What was the difference in your emotions between sitting in the audience as an Oscar nominee for War/Dance and not winning and sitting in the audience as a nominee for Inocente and winning?

It’s an honor just to be nominated. But there’s that five minutes before, when your heart starts pounding and you think, “I could be up on that stage.” Then [when you don’t win] there’s a bit of a letdown. You have to take a deep breath. Now that I know what it feels like to win, not winning is a lot different. For what we do, to win is really honorable. There are not many awards that honor the craft of art. Documentary filmmakers are not often looked at as artists, but as journalists. We love the art form of telling a story.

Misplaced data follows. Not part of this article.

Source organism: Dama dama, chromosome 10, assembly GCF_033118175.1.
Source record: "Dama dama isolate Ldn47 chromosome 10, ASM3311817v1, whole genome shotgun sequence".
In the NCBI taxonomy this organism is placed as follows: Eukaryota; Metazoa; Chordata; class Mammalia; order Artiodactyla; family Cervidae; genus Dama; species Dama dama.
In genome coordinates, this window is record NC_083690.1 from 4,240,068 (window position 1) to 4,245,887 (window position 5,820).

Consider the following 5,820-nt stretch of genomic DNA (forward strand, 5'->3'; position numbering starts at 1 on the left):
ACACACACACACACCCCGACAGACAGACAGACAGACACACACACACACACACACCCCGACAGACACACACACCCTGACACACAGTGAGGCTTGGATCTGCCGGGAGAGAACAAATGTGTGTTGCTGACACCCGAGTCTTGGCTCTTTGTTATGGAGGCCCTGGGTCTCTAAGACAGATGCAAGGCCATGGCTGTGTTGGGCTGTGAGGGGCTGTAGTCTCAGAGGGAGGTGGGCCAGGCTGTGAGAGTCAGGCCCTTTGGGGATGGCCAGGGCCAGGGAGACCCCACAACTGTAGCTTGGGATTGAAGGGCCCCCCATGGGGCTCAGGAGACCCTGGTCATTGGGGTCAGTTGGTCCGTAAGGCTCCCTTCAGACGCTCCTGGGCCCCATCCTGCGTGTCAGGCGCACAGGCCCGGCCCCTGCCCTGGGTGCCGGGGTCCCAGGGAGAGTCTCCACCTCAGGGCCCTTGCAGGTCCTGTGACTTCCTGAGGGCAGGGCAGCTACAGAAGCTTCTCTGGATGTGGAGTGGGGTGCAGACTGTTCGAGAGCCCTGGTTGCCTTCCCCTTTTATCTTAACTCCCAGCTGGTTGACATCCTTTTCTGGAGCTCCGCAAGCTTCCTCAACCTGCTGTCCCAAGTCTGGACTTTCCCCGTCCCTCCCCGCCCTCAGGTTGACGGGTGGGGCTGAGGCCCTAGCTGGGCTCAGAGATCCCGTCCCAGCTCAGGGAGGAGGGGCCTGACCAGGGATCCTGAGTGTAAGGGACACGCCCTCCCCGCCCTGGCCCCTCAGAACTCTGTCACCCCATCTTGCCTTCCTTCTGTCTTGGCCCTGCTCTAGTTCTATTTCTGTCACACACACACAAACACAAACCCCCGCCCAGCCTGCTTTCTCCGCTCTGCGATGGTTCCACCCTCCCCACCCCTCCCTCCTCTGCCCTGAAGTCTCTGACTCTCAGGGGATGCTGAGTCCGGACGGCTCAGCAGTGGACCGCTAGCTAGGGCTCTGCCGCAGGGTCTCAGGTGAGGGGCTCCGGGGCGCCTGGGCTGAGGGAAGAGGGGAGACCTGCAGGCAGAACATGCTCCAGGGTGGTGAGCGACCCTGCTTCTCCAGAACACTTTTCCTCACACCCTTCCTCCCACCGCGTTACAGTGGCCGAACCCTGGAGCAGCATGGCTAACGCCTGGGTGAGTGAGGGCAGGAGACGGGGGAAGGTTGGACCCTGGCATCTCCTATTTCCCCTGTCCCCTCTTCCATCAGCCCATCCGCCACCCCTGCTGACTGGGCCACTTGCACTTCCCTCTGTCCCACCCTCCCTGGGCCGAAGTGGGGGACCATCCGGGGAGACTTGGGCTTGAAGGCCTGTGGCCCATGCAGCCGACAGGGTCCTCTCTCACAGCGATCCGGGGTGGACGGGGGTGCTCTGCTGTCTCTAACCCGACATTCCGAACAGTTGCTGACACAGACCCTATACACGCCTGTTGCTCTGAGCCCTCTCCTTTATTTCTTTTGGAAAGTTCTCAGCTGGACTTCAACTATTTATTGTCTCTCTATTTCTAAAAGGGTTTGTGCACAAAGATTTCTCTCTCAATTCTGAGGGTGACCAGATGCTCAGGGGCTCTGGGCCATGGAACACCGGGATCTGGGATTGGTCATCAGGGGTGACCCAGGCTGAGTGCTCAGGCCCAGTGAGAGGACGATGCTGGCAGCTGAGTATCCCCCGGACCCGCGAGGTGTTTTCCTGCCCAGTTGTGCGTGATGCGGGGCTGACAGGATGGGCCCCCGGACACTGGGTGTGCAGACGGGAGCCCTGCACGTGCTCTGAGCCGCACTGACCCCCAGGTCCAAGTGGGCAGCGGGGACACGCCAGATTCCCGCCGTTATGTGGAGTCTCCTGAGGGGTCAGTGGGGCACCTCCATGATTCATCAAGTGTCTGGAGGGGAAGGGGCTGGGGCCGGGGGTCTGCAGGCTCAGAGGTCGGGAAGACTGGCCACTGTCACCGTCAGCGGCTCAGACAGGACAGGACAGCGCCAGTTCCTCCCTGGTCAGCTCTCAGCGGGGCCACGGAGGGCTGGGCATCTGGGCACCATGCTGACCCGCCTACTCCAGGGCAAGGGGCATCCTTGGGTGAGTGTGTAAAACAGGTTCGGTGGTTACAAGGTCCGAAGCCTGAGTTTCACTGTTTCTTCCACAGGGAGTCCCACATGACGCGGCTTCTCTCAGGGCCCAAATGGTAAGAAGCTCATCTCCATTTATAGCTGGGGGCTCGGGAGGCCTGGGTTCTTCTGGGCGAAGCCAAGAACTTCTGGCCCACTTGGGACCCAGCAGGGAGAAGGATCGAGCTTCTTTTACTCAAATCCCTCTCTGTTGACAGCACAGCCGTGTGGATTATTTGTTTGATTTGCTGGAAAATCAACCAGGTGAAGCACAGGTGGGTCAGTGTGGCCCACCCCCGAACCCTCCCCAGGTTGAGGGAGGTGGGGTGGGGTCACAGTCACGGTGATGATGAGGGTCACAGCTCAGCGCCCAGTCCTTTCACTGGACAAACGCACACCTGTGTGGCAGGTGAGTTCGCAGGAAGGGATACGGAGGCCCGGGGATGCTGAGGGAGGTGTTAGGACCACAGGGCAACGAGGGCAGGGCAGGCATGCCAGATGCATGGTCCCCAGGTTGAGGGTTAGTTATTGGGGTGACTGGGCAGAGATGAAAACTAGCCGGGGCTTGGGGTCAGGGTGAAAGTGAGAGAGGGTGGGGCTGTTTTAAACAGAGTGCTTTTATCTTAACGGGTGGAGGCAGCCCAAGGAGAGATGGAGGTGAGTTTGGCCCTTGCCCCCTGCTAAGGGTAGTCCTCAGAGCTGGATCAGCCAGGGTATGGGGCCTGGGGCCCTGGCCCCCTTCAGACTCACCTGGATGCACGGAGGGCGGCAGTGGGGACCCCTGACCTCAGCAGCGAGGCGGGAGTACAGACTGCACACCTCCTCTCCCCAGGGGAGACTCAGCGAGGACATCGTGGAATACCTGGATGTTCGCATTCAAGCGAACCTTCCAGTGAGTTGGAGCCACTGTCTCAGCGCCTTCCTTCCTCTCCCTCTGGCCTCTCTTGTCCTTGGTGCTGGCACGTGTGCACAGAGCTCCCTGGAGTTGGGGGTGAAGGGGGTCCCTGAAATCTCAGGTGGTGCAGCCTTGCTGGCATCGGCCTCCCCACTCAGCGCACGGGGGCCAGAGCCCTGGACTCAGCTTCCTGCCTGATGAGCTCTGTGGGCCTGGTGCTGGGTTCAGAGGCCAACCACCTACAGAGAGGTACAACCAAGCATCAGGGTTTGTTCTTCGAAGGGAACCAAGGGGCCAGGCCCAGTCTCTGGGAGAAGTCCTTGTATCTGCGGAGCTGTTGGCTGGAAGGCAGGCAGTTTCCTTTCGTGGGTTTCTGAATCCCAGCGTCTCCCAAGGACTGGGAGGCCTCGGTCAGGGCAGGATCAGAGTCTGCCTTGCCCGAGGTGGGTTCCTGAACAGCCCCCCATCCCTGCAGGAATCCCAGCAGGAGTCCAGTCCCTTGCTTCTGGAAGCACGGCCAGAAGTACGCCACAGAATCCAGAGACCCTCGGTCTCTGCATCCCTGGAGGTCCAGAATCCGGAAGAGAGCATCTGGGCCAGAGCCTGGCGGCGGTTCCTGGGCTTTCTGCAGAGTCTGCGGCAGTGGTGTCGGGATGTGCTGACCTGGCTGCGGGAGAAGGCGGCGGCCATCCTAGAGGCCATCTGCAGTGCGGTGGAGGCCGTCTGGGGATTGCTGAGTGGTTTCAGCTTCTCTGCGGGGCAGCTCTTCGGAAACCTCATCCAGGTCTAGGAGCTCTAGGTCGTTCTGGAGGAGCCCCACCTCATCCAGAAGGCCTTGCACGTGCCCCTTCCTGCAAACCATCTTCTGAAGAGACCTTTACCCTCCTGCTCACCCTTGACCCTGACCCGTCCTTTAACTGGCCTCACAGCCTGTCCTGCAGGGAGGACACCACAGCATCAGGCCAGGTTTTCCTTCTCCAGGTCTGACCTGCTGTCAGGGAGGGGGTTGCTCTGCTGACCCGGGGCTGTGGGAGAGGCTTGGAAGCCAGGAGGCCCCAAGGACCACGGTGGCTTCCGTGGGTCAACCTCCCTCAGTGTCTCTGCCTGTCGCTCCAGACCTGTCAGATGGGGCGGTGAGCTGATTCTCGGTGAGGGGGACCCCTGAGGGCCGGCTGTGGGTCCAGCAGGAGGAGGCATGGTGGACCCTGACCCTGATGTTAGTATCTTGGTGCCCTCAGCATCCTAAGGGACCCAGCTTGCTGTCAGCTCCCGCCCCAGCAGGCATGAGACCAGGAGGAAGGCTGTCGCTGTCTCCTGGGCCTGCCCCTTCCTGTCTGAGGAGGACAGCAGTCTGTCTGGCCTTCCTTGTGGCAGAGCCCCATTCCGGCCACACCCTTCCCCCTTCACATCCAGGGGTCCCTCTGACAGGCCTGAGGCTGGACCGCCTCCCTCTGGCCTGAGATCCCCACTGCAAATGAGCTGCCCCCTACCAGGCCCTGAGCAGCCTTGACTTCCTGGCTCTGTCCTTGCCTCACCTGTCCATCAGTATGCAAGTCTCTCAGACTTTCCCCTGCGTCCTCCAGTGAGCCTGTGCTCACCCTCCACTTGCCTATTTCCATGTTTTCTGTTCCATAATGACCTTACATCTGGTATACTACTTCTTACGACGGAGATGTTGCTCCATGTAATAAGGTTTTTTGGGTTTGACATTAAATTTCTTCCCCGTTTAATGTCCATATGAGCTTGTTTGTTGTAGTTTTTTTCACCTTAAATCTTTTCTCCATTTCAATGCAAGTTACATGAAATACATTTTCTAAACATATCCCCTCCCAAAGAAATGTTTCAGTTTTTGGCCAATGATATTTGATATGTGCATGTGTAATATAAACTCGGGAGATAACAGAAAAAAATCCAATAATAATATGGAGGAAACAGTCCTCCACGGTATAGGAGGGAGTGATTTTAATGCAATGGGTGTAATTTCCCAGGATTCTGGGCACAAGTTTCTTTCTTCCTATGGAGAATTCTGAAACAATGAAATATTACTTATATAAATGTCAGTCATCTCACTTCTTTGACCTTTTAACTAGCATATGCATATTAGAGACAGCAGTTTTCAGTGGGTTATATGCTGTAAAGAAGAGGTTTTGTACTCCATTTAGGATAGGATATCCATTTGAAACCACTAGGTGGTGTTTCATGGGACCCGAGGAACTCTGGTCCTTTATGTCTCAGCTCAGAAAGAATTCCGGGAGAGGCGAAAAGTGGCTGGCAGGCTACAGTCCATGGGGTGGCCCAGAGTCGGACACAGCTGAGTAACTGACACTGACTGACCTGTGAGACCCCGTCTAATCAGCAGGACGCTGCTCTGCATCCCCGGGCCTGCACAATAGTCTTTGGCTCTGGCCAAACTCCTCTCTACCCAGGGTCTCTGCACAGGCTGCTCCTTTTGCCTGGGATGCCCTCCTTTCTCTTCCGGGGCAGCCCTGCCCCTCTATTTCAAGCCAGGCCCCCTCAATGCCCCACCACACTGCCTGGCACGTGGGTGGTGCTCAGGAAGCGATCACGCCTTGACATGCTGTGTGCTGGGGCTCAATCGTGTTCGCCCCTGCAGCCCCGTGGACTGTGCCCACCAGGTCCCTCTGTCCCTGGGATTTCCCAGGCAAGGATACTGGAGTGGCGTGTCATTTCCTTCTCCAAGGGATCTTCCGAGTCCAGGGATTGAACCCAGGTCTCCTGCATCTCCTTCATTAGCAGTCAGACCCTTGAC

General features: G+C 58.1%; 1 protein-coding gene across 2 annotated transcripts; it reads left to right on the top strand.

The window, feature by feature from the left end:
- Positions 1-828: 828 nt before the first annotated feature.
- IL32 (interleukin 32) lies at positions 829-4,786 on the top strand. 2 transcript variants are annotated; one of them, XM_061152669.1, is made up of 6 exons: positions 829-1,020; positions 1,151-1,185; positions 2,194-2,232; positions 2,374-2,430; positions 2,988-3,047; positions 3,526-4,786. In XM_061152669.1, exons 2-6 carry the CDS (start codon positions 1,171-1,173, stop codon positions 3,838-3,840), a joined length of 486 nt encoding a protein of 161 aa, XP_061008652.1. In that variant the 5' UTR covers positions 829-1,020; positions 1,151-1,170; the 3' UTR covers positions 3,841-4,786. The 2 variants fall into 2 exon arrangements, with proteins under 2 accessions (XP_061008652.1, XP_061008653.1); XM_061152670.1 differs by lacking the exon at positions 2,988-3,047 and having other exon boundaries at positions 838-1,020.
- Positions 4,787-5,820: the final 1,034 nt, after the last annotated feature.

What is your standout memory of walking the red carpet, being in the theater, and watching the program unfold?

That we walked down the red carpet and went on stage in front of a billion people with a girl who was homeless a year ago. I don’t think a young girl who is homeless had ever stood on a stage like that before.

What was the reaction in the theater when First Lady Michelle Obama appeared?

Everybody was really excited. When she spoke she echoed the sentiments of our speech. She was there to remind us that art is important in our country, not just the Oscars. Her message was, “You are here because you are artists. You’re at the top of your game. Let’s not forget the kids who look up to you and who want to be you when they grow up.”